You can feel lacking in something without being jealous of someone who has what you desire. The fact that your friend’s husband is very helpful in his home does not really affect the reality in your own home. You are not worse off because your neighbor’s husband helps her more. Your husband is not less helpful just because your friend’s husband is so helpful.
When you spend time brooding over your neighbor’s family, wishing you had the daydreamy type of reality you envision she has, you are depleting your energy that you can otherwise use to improve your own situation. Comparing your friend’s husband to your own intensifies your resentment towards your husband and unnecessarily distances yourself from your friend.
So what can you do to improve the life you have with your husband and the family you created together? First, think about what is bothering you most about your situation. You are overworked, exhausted and lonely. It can be helpful to observe that you might not only be resentful of the actual work that you have to do, but how your husband seems to completely ignore you. You come home after a long day and are equally as tired, stressed or drained. When your husband tends to his needs and not to yours, you can feel alone, taken for granted and insignificant. Those feelings might be even more of an issue than the technical aspects of whether he is helping you or not.
Have you discussed how you are feeling with your husband? If not, that can add to your feelings of loneliness. Suffering all of this within your own mind fortifies the wall between the two of you. If you have had conversations about it and they have not gone smoothly, that may be even worse. When you leave a conversation and feel unheard, it can hurt more than not having had the conversation in the first place.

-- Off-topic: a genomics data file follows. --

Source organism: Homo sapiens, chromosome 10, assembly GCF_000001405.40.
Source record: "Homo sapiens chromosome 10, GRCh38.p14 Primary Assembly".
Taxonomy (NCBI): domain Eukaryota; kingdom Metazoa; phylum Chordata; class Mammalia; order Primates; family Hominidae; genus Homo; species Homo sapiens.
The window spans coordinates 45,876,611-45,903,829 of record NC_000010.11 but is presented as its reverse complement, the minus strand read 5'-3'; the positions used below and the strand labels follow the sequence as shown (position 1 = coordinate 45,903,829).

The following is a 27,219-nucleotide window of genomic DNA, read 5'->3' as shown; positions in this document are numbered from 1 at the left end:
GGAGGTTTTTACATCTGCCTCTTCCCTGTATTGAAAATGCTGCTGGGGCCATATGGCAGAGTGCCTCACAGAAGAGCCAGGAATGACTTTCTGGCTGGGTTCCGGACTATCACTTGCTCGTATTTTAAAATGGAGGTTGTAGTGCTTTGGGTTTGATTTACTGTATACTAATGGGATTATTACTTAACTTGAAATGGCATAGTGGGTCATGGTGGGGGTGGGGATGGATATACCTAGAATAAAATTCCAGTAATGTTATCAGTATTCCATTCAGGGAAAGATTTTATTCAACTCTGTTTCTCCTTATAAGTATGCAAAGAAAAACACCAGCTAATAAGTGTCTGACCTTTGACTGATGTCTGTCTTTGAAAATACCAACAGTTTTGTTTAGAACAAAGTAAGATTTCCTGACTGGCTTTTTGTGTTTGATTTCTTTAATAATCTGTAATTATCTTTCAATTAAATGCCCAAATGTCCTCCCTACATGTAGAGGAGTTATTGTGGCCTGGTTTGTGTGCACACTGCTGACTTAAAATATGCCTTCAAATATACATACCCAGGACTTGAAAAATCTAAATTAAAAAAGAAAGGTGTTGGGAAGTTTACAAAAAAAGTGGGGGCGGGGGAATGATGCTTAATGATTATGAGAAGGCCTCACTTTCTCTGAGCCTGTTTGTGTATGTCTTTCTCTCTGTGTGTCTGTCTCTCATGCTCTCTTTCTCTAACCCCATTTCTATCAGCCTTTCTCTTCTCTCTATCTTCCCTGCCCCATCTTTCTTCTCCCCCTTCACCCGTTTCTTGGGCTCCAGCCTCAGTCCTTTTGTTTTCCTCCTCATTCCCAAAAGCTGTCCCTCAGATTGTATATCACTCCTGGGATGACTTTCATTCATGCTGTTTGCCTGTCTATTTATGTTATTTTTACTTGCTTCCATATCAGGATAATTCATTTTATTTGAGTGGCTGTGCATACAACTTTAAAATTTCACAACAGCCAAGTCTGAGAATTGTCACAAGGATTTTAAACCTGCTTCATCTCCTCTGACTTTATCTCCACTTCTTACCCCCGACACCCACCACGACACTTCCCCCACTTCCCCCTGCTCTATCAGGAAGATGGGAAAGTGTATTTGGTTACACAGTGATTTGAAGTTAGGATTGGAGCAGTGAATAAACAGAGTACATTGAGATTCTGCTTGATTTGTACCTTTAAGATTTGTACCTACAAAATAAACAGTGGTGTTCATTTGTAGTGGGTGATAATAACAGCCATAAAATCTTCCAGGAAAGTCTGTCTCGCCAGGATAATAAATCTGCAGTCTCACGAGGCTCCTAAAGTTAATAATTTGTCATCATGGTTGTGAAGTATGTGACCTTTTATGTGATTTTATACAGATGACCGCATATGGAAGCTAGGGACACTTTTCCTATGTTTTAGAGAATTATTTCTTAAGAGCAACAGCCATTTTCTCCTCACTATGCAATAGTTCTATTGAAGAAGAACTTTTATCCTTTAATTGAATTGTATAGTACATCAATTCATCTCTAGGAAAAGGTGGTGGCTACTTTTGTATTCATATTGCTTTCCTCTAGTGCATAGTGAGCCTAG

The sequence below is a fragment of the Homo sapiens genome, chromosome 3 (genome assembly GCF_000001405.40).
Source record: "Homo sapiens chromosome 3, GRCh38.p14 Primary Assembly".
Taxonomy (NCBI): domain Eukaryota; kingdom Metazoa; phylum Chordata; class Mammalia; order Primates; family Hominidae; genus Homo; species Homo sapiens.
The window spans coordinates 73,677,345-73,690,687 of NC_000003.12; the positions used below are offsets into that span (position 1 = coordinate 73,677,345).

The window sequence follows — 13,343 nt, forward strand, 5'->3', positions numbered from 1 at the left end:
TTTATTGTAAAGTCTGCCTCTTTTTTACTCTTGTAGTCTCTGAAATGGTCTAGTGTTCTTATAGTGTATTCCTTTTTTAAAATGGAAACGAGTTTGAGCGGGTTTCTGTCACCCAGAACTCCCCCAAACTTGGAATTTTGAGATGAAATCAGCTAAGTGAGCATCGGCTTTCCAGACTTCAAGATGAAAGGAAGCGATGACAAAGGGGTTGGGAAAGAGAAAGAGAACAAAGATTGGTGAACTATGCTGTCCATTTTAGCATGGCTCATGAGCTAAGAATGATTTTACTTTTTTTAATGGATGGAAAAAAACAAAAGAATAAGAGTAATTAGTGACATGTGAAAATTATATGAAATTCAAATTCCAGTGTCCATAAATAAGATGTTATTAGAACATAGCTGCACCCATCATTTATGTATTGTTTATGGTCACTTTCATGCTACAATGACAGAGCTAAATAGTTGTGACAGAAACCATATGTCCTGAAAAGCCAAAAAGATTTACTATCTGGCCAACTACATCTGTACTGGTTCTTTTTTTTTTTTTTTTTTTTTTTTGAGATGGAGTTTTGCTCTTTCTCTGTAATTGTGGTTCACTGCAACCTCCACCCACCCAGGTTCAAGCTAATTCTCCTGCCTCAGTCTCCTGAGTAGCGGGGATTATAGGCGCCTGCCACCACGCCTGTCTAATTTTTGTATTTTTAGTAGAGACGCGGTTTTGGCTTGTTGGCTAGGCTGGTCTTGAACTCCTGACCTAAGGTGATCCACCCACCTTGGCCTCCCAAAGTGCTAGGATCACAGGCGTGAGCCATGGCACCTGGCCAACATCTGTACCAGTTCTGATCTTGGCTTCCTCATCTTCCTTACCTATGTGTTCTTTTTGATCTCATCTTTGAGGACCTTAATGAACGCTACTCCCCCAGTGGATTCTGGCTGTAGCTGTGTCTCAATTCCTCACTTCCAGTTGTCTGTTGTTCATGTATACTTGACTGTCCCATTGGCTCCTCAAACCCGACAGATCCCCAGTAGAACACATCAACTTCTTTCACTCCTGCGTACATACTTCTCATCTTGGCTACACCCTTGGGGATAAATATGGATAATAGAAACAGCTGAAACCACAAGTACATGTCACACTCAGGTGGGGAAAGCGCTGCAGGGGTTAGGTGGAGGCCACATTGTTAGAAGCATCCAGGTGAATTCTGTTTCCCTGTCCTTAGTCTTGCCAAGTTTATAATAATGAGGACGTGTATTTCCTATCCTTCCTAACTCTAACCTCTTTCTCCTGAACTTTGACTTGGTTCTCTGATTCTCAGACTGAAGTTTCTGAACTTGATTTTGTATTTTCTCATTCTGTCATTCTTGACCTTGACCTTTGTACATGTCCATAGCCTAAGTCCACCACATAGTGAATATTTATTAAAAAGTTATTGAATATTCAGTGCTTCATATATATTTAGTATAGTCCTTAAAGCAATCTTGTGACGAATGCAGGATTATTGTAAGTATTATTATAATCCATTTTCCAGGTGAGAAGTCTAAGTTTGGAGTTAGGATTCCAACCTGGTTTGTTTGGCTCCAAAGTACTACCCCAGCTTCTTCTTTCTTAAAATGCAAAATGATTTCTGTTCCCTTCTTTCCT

Try discussing your feelings with your husband. Take turns sharing your experiences of the division of roles and responsibilities in the homes in which you each grew up. Explore the expectations you each have for how to manage your family’s needs and create a comfortable daily routine. Discuss each of your needs, and brainstorm ways to meet both of your needs more of the time. If you find you are hitting a brick wall, a therapist can help you facilitate these conversations with your husband.
Your pain, loneliness and frustration are real. Give yourself a gift and allow yourself to notice those feelings deeply without needing to support them by example from your neighbor. Also, notice how much of your resentment stems from the lack of communication and understanding between you and your husband. That can give you a stepping stone to improve your reality and to create a more calm, supportive and harmonious relationship with your husband.
Wishing you much success,
Chani Maybruch is a social psychologist and relationship coach specializing in teaching emotional connection and communication skills for over two decades. She coaches individuals and couples, teaches courses on how to become a master of relationships and provides free relationship resources at chanimaybruch.com. Learn a step-by-step method to improve your ability to emotionally connect with her online course: The RELATE Technique™—Seven Steps to Emotionally Connect Through Conversation. Reach out to her at [email protected]